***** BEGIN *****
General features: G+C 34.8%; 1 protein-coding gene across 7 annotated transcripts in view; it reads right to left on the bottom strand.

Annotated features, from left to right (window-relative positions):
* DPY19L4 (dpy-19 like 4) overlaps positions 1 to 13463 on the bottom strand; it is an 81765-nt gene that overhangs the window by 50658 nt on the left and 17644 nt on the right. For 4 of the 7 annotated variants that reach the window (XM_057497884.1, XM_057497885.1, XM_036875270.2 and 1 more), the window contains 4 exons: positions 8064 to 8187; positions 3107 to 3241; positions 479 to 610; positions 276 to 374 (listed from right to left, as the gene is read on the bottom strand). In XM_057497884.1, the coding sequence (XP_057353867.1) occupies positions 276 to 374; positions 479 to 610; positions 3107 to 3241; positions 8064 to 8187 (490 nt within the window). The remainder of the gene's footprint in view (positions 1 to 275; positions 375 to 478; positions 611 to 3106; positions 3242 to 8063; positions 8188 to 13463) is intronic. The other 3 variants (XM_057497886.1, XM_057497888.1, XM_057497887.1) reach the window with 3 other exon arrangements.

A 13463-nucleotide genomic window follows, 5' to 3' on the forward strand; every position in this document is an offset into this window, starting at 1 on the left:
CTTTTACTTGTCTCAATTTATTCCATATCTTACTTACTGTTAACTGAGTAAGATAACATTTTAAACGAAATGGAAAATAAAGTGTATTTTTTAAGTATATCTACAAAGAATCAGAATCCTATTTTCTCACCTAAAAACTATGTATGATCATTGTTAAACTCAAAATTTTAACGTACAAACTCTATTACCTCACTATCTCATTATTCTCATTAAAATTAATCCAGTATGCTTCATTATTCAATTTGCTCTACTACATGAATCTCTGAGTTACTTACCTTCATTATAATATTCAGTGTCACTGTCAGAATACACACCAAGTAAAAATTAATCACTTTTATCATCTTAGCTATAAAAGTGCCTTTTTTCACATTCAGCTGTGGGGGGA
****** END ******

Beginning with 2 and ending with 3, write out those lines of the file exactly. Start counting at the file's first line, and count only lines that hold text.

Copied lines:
Annotated features, from left to right (window-relative positions):
* DPY19L4 (dpy-19 like 4) overlaps positions 1 to 13463 on the bottom strand; it is an 81765-nt gene that overhangs the window by 50658 nt on the left and 17644 nt on the right. For 4 of the 7 annotated variants that reach the window (XM_057497884.1, XM_057497885.1, XM_036875270.2 and 1 more), the window contains 4 exons: positions 8064 to 8187; positions 3107 to 3241; positions 479 to 610; positions 276 to 374 (listed from right to left, as the gene is read on the bottom strand). In XM_057497884.1, the coding sequence (XP_057353867.1) occupies positions 276 to 374; positions 479 to 610; positions 3107 to 3241; positions 8064 to 8187 (490 nt within the window). The remainder of the gene's footprint in view (positions 1 to 275; positions 375 to 478; positions 611 to 3106; positions 3242 to 8063; positions 8188 to 13463) is intronic. The other 3 variants (XM_057497886.1, XM_057497888.1, XM_057497887.1) reach the window with 3 other exon arrangements.